Beware the Stars! (aka, “Those Zero Star Photos May Not Suck after All”)
The nearly endless features of powerful programs like Aperture make our photographic lives easier in ways we couldn’t have imagined even a few years ago. But some of those features can work against you if you’re not careful.
Aperture’s allowance for “rating” images from 0 to 5 stars is a slick way of bringing order out of the chaos when you’re processing a lot of images. It also helps you get back to the “good stuff” quickly if you’ve been away from a particular batch of shots for a while.
The downside of that power is that it encourages you to not revisit the images that didn’t make the cut the first time around. Most of your images are relegated to a sort of purgatory and never get a second chance. This is a necessary part of photography ever since we went to roll film from plates and certainly in today’s digital realm. Not everybody can be a star. If I had an 8X10 print of every frame I ever shot, I’d need to buy a second house just to store it all. And, admittedly, almost all of those overlooked shots richly deserve to be neglected.
I draw heavily on my experiences as a professional newspaper shooter in the ‘70s and photo editor in the ‘80s. In addition to being skilled, you needed to be efficient on a daily newspaper. Navel gazing, introspection and careful consideration take a back seat to getting the damn paper out. And then doing it again tomorrow. And the day after that.
A photographer or editor in that environment could blow through 100 exposures on a proof sheet – or even negatives fresh out of the fixer – and say “that one and that one and that one.” You almost always knew what you were looking for and could quickly identify the clues that led you to “THE image,” or at least the strongest candidates.
The good part of the publishing world was that you were part of a team and, if you were lucky and had a good one, your editor was your secret weapon.
As always with any creative endeavor, multiple eyes on the content leads to better output. With photography, you know what you were after and that’s what you look for. But it’s an amazing truth about the craft that sometimes the best thing you get isn’t what you were seeking. It’s as if you were dragon hunting and instead bagged a beautiful unicorn.
There can be real value in having a non-photographer examine your day’s take. Their head isn’t cluttered up with F-stops, shutter speeds, image noise and all the other junk clanking around in the shooter’s skull. They tend to just react to the power of the image. And isn’t that what it’s about in the first place?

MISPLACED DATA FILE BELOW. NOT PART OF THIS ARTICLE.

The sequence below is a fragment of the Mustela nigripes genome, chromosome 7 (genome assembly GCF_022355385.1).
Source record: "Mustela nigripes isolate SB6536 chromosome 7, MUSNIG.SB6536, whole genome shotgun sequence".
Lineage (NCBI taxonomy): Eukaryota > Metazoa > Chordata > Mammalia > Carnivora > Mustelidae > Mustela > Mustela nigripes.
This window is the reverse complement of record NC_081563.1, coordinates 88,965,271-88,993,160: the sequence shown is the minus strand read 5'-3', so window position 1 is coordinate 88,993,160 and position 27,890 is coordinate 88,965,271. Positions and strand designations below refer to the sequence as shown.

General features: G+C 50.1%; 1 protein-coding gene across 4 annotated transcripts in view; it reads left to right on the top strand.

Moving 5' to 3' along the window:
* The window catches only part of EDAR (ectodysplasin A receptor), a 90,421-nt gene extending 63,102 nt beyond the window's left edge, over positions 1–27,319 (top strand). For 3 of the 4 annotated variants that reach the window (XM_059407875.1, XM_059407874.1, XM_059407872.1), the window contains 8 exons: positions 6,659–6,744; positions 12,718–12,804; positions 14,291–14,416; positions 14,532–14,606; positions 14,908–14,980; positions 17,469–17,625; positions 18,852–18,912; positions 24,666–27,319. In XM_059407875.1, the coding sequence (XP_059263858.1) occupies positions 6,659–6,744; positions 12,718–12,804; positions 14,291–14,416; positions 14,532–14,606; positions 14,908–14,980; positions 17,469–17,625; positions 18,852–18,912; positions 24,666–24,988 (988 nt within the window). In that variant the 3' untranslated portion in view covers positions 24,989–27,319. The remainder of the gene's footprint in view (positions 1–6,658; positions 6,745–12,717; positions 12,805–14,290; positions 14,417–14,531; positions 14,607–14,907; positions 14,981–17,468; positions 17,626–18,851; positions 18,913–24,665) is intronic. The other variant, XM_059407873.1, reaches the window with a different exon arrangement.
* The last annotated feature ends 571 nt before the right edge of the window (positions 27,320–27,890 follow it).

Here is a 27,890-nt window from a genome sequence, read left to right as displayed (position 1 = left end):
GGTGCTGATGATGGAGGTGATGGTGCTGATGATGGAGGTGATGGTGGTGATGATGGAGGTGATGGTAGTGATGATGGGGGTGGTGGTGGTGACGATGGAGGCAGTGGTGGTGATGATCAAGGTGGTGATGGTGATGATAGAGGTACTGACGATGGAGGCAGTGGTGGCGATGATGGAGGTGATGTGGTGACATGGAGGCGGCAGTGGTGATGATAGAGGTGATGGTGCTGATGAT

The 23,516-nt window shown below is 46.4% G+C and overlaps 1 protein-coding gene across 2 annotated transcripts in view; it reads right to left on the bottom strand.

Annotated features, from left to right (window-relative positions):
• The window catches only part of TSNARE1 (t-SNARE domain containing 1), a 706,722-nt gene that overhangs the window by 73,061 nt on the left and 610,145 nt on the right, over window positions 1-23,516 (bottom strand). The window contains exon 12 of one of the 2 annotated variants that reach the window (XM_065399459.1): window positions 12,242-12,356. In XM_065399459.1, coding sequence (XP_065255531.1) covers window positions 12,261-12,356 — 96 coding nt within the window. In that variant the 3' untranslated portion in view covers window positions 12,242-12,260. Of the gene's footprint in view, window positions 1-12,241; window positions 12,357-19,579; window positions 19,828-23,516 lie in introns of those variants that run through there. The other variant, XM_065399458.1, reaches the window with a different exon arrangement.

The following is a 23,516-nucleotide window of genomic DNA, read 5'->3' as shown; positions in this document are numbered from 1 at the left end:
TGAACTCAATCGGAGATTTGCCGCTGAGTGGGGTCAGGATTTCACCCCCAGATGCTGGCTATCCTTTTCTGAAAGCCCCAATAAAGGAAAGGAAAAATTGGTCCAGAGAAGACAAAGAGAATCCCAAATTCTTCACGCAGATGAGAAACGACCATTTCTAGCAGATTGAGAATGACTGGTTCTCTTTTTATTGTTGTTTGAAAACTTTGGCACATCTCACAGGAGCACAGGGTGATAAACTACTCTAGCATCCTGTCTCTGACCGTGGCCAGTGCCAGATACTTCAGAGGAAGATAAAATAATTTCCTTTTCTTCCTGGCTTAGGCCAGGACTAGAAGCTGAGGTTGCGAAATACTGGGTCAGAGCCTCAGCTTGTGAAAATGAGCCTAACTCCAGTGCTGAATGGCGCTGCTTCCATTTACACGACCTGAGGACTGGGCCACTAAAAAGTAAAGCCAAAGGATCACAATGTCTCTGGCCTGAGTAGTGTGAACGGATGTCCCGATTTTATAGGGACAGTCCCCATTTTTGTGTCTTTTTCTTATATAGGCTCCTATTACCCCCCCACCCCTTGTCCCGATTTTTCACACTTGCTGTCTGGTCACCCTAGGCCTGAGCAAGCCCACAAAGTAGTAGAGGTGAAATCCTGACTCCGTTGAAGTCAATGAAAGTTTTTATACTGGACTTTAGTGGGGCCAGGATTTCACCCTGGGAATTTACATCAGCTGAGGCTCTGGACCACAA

After a recent trip to the zoo (we’re fortunate to live just a few block from one of America’s great city zoos), I was eagerly looking through my take for the kind of goodies that a zoo trip always produces.
The biggest challenge I set for myself that day was shooting a very young chimp playing in an indoor enclosure. The light was nice, but weak, and I was shooting through glass. The hairy youngster was bouncing around and I already knew, between the shutter speed I was forced to use, the shallow depth of field and trying to follow focus the little bugger, I would go home with a high percentage of losers. But I also had a pretty good idea of what a winner would look like: Chimp’s face relatively sharp but some motion suggested in his outer extremities.
As I went through the pictures, I saw this one and said, “Aha! Four stars for you!” I then went on to look at my shots of camels, wolverines, polar bears, etc.
At some point, my girlfriend Noreen was looking over my shoulder and remarked that she really liked a shot of the baby chimp I shot looking heavenward right into the light. I mumbled something and kept on working. She was back in a while and said again how much she liked the rejected chimp shot.
Anybody who shoots a lot tends to develop a set of mental standards for their stuff. The upward looking baby chimp fell right into my “too soft” category. I confess I never would’ve given it a second look without Noreen’s prodding. I worked with it for a while and finally realized, this is kind of a nice picture. In fact, the softness even contributes to an ethereal quality that I’ve grown to really like.
So bottom line is use the stars, but beware the stars. They can make your post routine a lot more efficient, but they can also encourage you to not give a shot a second chance.
Maybe, if we’re lucky, when Aperture 4 comes out in 2023, the developers will have added a “?” to the five star system to identify those shots we think might be worth reevaluating at some point. Hello? Apple? Anybody there?
But for the time being, maybe using the 1 star rating would be a way to create a pool of shots you’ll later want to dip back into.
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